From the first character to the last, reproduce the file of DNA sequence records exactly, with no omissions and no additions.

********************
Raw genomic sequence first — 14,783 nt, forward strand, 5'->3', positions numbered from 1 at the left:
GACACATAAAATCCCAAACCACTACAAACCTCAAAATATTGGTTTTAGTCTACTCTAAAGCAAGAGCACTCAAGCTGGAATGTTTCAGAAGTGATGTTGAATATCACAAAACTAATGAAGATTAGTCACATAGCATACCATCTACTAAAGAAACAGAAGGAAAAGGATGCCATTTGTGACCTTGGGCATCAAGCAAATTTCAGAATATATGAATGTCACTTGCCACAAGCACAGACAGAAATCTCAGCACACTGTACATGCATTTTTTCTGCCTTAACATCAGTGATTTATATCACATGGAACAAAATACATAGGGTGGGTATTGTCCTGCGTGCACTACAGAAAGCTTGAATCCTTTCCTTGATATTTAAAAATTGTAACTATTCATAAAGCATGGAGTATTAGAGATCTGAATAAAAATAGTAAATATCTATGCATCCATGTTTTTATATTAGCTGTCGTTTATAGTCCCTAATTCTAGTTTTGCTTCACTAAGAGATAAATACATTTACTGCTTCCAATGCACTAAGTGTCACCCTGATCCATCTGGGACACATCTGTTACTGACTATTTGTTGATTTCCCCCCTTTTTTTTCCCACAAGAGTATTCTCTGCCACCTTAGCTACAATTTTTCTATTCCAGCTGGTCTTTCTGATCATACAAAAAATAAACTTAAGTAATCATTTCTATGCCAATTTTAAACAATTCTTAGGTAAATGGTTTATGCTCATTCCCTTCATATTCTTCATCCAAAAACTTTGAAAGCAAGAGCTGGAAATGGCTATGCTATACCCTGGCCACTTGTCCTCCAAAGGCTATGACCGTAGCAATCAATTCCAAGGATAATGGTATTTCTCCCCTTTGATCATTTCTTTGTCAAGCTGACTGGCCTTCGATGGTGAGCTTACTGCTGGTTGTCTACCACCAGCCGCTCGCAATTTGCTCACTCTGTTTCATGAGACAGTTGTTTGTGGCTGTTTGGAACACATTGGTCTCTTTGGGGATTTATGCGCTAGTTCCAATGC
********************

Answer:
Raw genomic sequence first — 14,783 nt, forward strand, 5'->3', positions numbered from 1 at the left:
GACACATAAAATCCCAAACCACTACAAACCTCAAAATATTGGTTTTAGTCTACTCTAAAGCAAGAGCACTCAAGCTGGAATGTTTCAGAAGTGATGTTGAATATCACAAAACTAATGAAGATTAGTCACATAGCATACCATCTACTAAAGAAACAGAAGGAAAAGGATGCCATTTGTGACCTTGGGCATCAAGCAAATTTCAGAATATATGAATGTCACTTGCCACAAGCACAGACAGAAATCTCAGCACACTGTACATGCATTTTTTCTGCCTTAACATCAGTGATTTATATCACATGGAACAAAATACATAGGGTGGGTATTGTCCTGCGTGCACTACAGAAAGCTTGAATCCTTTCCTTGATATTTAAAAATTGTAACTATTCATAAAGCATGGAGTATTAGAGATCTGAATAAAAATAGTAAATATCTATGCATCCATGTTTTTATATTAGCTGTCGTTTATAGTCCCTAATTCTAGTTTTGCTTCACTAAGAGATAAATACATTTACTGCTTCCAATGCACTAAGTGTCACCCTGATCCATCTGGGACACATCTGTTACTGACTATTTGTTGATTTCCCCCCTTTTTTTTCCCACAAGAGTATTCTCTGCCACCTTAGCTACAATTTTTCTATTCCAGCTGGTCTTTCTGATCATACAAAAAATAAACTTAAGTAATCATTTCTATGCCAATTTTAAACAATTCTTAGGTAAATGGTTTATGCTCATTCCCTTCATATTCTTCATCCAAAAACTTTGAAAGCAAGAGCTGGAAATGGCTATGCTATACCCTGGCCACTTGTCCTCCAAAGGCTATGACCGTAGCAATCAATTCCAAGGATAATGGTATTTCTCCCCTTTGATCATTTCTTTGTCAAGCTGACTGGCCTTCGATGGTGAGCTTACTGCTGGTTGTCTACCACCAGCCGCTCGCAATTTGCTCACTCTGTTTCATGAGACAGTTGTTTGTGGCTGTTTGGAACACATTGGTCTCTTTGGGGATTTATGCGCTAGTTCCAATGC